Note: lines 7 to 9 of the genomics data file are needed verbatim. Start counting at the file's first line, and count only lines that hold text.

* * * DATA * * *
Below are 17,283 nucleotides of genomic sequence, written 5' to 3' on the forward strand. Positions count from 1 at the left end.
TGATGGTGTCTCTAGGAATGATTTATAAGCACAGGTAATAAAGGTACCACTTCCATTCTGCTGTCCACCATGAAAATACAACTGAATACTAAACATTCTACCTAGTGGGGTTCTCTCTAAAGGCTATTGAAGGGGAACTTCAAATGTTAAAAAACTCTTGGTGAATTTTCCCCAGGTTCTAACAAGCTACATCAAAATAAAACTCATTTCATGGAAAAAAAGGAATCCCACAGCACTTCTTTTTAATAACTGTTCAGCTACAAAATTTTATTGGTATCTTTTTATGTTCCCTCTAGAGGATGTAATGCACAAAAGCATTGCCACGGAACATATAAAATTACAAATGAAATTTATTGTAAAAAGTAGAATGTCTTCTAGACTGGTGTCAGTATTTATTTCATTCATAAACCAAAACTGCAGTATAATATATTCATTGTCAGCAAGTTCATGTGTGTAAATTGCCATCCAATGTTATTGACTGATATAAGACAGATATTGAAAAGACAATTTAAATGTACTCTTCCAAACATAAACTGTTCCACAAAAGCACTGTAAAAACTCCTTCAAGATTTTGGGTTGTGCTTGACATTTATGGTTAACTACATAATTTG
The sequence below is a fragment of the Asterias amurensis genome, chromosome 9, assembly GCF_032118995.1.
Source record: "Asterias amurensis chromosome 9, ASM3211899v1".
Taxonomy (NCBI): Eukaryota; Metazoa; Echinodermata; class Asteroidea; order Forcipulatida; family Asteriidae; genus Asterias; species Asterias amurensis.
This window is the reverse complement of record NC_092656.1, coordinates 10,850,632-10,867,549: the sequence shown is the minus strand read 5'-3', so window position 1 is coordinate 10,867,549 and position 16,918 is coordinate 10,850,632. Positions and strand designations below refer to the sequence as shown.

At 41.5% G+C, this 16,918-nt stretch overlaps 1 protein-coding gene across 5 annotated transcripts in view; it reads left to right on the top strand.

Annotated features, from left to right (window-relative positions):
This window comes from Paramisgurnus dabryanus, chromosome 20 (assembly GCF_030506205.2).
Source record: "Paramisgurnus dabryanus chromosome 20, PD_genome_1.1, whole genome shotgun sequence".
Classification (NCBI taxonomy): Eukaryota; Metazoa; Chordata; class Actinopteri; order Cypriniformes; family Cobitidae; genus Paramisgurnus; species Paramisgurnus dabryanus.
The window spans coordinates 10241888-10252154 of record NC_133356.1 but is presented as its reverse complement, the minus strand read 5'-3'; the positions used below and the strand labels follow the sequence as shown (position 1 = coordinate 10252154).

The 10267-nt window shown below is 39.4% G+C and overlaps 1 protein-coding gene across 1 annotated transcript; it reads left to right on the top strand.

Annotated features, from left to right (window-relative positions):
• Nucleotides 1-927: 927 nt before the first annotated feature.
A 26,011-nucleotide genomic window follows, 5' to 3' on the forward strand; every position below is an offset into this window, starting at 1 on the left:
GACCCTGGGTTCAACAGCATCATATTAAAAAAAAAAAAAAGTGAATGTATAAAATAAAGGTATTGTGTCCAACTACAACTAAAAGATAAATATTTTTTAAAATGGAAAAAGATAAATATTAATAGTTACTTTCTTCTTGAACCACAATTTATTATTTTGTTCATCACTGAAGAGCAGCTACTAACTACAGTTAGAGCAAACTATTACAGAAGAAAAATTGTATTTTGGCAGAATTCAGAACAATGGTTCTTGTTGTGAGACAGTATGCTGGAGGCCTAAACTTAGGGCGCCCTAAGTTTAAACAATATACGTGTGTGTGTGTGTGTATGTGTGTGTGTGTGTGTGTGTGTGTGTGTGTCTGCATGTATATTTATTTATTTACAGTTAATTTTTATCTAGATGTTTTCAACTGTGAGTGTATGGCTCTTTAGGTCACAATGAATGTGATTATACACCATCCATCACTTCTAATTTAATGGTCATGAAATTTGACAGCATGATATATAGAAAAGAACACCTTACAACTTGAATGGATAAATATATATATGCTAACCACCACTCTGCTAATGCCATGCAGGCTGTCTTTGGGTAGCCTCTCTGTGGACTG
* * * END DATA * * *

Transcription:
At 41.5% G+C, this 16,918-nt stretch overlaps 1 protein-coding gene across 5 annotated transcripts in view; it reads left to right on the top strand.

Annotated features, from left to right (window-relative positions):
This window comes from Paramisgurnus dabryanus, chromosome 20 (assembly GCF_030506205.2).